Brian Mulroney had a close and highly productive relationship with the Canadian foreign service ranging across issues as diverse as food aid for Ethiopia to helping dismantle apartheid in South Africa and, most importantly, substantially improving relations with the United States.

I was one of the first public service officials to meet the Prime Minister soon after he formed his government in September 1984. One of his top priorities was to visit Washington and meet President Reagan as the first step to refurbish this key relationship. As Assistant Deputy Minister for United States Affairs at that time, I managed the preparation of the briefing book and then accompanied Mr. Mulroney, along with others, on the visit.

In the Spring of 1985, President Reagan reciprocated with a visit to Quebec City for the “Shamrock Summit” and the launch of Free Trade negotiations (the FTA). This was an arduous and courageous undertaking that involved officials from several departments – including notably External Affairs – like Michael Hart, Bill Dymond and Colin Robertson, under the aegis of the Trade Negotiations Office (TNO). The imp-ressive economic results of the FTA speak for themselves, but it was a “near run” thing on which success was far from certain. It was Mr. Mulroney’s boldest and most consequential initiative.

In 1986, I went with the Prime Minister on official visits to China, Japan, and Korea. On each occasion, he met Embassy officials and thanked them for their service to Canada. 

During the Bush Sr. presidency, Canada secured an Acid Rain Accord, one involving key officials from the department, together with those from Environment Canada and members of our Embassy in Washington, like Ross and Laurette Glasgow.

Mr. Mulroney had a keen and sharp interest in foreign affairs. He was a “newsaholic”, read prodigiously and had an impressive network of foreign contacts who he consulted and who consulted him on a regular basis.

Although they had earlier been political rivals, Mr. Mulroney also had a close, collaborative relationship with his Secretary of State for External Affairs, Joe Clark, and together they worked tirelessly on major issues of the day, ably supported by foreign service officials. 

It was an epochal period, not only were there substantial achievements on bilateral relations with the U.S. but major global events – specifically, the first Gulf War, the unification of Germany and the dismantling of the Soviet Union. Canada was relevant on all of these and more, as never before or since, and I am sure that the officials directly involved take pride in their contributions.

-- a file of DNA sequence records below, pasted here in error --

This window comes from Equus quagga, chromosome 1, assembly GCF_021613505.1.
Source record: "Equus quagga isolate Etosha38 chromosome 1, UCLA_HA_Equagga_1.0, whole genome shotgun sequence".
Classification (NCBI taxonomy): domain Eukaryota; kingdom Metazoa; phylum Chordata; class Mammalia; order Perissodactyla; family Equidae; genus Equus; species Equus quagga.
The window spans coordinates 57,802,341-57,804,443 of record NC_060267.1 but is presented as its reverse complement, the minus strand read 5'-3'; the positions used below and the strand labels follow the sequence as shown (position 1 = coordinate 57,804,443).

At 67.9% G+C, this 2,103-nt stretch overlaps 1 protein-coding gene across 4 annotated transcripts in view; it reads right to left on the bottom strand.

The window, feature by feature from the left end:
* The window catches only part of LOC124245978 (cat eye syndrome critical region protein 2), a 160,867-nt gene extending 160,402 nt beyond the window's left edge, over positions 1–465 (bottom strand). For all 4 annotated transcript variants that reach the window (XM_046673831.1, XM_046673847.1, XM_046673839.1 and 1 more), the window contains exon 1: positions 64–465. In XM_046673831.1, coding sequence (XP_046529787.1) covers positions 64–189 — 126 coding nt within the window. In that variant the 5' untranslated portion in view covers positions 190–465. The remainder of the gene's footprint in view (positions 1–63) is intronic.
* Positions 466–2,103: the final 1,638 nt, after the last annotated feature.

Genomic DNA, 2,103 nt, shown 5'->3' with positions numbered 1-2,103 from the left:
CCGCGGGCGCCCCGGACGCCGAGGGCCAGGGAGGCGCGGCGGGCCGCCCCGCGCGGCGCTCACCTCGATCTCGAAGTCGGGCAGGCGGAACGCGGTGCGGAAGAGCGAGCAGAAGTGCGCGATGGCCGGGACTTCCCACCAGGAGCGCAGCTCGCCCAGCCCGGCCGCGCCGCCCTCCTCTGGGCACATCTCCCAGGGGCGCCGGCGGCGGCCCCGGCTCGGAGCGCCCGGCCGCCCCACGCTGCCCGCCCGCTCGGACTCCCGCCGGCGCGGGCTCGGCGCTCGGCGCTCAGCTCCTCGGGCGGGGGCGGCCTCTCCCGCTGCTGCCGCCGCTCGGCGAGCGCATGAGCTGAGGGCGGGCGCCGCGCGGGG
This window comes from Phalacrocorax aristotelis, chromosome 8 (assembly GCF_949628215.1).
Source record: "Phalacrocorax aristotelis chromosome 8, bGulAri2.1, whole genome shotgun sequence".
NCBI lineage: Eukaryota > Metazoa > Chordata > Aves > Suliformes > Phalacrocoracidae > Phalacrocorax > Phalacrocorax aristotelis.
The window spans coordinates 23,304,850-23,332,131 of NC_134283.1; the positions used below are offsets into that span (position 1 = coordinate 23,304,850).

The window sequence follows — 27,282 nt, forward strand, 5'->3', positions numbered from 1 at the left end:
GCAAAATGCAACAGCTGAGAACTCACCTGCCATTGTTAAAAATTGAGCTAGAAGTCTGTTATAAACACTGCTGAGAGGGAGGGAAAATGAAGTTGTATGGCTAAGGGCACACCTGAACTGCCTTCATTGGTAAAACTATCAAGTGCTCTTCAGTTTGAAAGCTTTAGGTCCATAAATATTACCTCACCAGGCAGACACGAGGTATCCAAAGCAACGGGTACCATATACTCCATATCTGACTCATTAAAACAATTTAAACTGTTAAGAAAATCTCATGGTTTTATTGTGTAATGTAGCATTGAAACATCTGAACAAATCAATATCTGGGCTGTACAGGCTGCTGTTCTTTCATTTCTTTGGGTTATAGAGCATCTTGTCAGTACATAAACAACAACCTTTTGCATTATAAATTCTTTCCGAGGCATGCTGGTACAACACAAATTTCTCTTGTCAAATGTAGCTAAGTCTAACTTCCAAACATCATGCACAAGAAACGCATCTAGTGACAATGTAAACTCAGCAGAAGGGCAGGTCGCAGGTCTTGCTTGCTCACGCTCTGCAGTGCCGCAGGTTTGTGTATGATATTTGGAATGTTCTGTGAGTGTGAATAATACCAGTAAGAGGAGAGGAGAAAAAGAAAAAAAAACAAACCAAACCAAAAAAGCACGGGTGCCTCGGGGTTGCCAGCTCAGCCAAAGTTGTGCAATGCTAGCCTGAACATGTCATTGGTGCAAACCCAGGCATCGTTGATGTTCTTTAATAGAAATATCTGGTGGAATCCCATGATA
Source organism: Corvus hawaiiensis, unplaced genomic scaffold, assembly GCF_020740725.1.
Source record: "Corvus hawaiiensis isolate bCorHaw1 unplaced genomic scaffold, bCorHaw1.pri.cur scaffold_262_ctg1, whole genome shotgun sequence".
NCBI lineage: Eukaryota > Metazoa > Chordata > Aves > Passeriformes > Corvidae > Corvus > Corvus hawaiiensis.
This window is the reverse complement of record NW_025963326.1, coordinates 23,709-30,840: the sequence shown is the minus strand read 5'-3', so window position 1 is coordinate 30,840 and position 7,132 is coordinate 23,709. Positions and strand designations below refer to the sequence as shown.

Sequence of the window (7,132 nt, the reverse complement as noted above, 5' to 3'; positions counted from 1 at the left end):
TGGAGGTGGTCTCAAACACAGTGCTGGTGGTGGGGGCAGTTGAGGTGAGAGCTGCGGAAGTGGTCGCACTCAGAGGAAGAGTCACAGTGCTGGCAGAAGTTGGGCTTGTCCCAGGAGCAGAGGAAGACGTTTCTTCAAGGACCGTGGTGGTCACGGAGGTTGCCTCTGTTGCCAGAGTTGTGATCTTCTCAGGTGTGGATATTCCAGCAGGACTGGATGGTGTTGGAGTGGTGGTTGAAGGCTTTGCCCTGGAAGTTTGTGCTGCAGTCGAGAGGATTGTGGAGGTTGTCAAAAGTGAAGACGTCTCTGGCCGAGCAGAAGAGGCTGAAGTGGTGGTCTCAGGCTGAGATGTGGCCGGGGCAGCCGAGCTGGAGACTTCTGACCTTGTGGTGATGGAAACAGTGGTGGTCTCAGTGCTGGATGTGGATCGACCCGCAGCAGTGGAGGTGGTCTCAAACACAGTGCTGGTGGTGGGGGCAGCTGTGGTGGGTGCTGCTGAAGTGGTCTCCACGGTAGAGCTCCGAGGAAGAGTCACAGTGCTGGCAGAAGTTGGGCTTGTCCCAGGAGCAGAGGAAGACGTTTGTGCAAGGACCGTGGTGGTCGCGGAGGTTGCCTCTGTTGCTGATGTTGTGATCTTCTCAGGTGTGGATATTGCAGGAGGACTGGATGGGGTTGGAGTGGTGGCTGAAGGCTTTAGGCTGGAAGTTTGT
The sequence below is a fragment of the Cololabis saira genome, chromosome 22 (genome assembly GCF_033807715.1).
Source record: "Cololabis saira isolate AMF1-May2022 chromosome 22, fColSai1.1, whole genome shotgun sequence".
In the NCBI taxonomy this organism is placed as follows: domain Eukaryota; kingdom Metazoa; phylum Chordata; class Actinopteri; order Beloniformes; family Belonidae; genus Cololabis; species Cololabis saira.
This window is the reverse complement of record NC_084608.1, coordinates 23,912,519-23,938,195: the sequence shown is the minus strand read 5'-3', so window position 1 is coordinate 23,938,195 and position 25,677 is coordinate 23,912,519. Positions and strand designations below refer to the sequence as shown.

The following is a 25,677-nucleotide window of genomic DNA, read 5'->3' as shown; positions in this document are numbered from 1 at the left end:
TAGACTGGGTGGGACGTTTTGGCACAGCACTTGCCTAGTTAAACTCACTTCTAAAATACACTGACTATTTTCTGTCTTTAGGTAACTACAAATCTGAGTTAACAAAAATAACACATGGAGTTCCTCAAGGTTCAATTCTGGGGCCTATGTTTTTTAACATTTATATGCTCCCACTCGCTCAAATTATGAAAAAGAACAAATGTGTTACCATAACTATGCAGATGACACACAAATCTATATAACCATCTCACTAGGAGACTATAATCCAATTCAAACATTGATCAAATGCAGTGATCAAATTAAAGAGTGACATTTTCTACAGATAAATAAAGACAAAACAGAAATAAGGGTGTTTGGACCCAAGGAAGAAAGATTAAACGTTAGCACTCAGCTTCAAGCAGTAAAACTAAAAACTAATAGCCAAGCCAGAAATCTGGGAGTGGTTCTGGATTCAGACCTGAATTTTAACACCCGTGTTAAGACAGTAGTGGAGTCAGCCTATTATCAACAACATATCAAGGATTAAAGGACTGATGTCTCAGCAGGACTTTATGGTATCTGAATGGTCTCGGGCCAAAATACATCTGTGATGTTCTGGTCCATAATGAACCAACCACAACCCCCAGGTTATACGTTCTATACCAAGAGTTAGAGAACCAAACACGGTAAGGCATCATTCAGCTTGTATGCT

Mr. Mulroney was well served by many in the department. Just to cite a few:

  • I know he developed a particularly high regard for the advice and judgment provided by Under Secretary Si Taylor.
  • Don Campbell provided yeoman’s service on the FTA and went on to serve as Deputy Minister of International Trade and later Deputy Foreign Minister.
  • Len Edwards and his team organized the G7 Summit in Toronto in June, 1988 and did a first-class job. He too went on to serve as Deputy Minister of International Trade and then Deputy Foreign Minister.
  • John Weekes impressively led the NAFTA negotiations to a highly successful result.
  • When I served as the Prime Minister’s Personal Representative or “sherpa” for the G7 summits in London (1990), Houston (1991) and Munich (1992), I was diligently supported by Phillip Somerville, as well as by my Finance sous-sherpa, David Dodge.


There are many more I could cite and still others who undoubtedly have lasting memories of their own. 

Perhaps the greatest tribute Mr. Mulroney gave to External Affairs was the number of foreign service officers recruited by him for his office (the PMO). I was privileged to become his Chief of Staff in February, 1987 and brought with me Brian Hambleton and later Jim Wright – two of the department’s very best. 

Marc Lortie joined with me as Press Officer and Spokesman in the PMO deftly managing the daily rough and tumble of Canadian politics. On one occasion, when journalist Stevie Cameron asked him how many Gucci shoes the Prime Minister had in his closet, Marc came to me and wondered “What are we doing here?” “Tell her,” I suggested “that journalists have no place in the P.M.’s closet”. 

Bob Grauer came to the PMO a bit later. He joined the Prime Minister on a visit to Winnipeg and ventured into a non-friendly political environment. Hecklers surrounded the motorcade using placards to hammer the hood and roof of the Prime Minister’s limo. 

“Smile Bob,” the P.M. counselled. 

“Are you kidding,” replied Grauer. “We might get killed here.” 

“No,” said the Prime Minister. “Just smile. That really cheeses them off,” only he did not use “cheese” as his verb.

Mr. Mulroney was a man of many parts, one being a biting sense of humour when the occasion merited. 

As Prime Minister, he preferred crisp communications and direct action. He recognized that both were then stocks in trade for foreign service personnel. It was a non-woke universe – a time when ability, judgment and results counted.

He was also a man with a proud record of distinctive achievements in global affairs and I know firsthand that he was appreciative of the able and consistent support he received from departmental officials in meeting those challenges. 

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